This Week In History, June 18 – 24

Published June 23, 2017

Mummy Head Of Ancient Egyptian Dignitary Reconstructed In Remarkable Detail

Nebiri Mummy Reconstruction

Francesca LalloThe mummified head of Nebiri

3,500 years ago, Nebiri was an Egyptian dignitary under the 18th Dynasty pharaoh, Thutmoses III.

Now, Nebiri is a fairly well-preserved head, famous mostly for being the oldest ever documented case of chronic heart failure.

And thanks to a remarkable reconstruction project by a team of international researchers, we finally get to see a face to match that fairly depressing legacy.

See the reconstruction here.

Ancient “City Of Giants” Uncovered In Ethiopia Reveals Origins Of Islam In The Region

Ethiopia City

Roger Wood/Getty ImagesAncient Aksum ruins in Ethiopia.

Archeologists working in Ethiopia have discovered an ancient city that may be more than a thousand years old and sheds new light on the history of trade between East Africa and Asia.

The lost city was uncovered in the Harlaa region of Ethiopia, located just outside Dire Dawa, the second largest city in the country. Though Dire Dawa is now a major city, the area was once thought to be a backwater of little historical significance.

It was only due to local legends of a “city of giants” that once existed there that caused archeologists to take an interest in the site. The story is thought to have originated from locals coming across the ruins of this city, formed out of large stones, and believing that only giant men could create and set such stones.

While no evidence points to the newly uncovered ancient city once being inhabited by giants, what was discovered drastically changes archeologists’ notions of the history of the region.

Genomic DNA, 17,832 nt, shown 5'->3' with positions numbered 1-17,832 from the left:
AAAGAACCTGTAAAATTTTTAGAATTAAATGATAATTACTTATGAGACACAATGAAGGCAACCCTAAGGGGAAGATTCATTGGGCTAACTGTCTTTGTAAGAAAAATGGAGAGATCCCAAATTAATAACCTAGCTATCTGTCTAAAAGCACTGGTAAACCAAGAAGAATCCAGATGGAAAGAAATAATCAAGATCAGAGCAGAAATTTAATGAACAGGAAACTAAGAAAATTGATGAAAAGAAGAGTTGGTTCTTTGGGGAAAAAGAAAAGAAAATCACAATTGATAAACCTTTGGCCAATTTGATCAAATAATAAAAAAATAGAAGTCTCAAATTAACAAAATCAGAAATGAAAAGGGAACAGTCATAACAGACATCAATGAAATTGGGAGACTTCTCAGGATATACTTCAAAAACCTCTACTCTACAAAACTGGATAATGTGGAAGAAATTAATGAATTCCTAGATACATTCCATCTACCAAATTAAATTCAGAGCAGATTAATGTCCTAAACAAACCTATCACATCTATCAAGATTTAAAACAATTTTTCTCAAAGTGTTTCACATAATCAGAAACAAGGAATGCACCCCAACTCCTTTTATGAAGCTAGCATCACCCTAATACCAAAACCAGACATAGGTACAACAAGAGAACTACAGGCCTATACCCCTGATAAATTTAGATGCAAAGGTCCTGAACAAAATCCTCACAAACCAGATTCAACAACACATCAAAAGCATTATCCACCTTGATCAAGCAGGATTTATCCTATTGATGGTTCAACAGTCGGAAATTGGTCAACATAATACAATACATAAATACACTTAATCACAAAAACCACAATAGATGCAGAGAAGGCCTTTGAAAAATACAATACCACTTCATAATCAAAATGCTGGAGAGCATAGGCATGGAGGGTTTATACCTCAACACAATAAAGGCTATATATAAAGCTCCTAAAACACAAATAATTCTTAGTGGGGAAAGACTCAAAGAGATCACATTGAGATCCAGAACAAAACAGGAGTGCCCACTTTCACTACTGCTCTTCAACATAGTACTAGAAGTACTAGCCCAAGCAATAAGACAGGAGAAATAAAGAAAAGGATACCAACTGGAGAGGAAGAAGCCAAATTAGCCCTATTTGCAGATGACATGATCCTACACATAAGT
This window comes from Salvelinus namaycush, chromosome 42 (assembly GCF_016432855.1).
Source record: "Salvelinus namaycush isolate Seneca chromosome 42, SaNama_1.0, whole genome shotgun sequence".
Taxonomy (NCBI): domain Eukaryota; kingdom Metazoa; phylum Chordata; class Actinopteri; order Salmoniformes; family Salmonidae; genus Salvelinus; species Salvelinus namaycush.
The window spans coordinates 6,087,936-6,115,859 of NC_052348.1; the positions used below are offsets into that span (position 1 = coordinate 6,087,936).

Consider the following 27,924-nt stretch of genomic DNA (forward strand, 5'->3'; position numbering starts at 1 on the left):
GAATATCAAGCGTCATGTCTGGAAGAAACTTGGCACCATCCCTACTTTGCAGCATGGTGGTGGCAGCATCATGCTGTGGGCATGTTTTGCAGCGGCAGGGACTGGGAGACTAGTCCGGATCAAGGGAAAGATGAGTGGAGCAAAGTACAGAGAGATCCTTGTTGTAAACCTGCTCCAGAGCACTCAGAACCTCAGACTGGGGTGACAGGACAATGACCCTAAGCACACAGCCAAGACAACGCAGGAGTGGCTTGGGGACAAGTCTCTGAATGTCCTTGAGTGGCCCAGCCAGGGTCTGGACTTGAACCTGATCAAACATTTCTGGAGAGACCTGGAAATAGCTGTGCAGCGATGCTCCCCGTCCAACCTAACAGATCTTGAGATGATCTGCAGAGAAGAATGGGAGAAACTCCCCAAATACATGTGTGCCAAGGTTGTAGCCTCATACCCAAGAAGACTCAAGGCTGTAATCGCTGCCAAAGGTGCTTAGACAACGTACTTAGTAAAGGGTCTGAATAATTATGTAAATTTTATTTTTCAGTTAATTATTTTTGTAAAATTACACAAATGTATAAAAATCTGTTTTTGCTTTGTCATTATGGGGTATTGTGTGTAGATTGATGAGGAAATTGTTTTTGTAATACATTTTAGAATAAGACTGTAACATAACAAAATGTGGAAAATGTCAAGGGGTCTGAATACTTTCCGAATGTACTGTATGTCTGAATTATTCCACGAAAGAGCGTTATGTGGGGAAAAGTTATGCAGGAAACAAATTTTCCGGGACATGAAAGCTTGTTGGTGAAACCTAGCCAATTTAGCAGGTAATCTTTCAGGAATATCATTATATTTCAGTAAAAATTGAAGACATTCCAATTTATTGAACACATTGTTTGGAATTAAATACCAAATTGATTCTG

Learn more here.

All That's Interesting
Established in 2010, All That's Interesting brings together a dedicated staff of digital publishing veterans and subject-level experts in history, true crime, and science. From the lesser-known byways of human history to the uncharted corners of the world, we seek out stories that bring our past, present, and future to life. Privately-owned since its founding, All That's Interesting maintains a commitment to unbiased reporting while taking great care in fact-checking and research to ensure that we meet the highest standards of accuracy.
John Kuroski
John Kuroski is the editorial director of All That's Interesting. He graduated from New York University with a degree in history, earning a place in the Phi Alpha Theta honor society for history students. An editor at All That's Interesting since 2015, his areas of interest include modern history and true crime.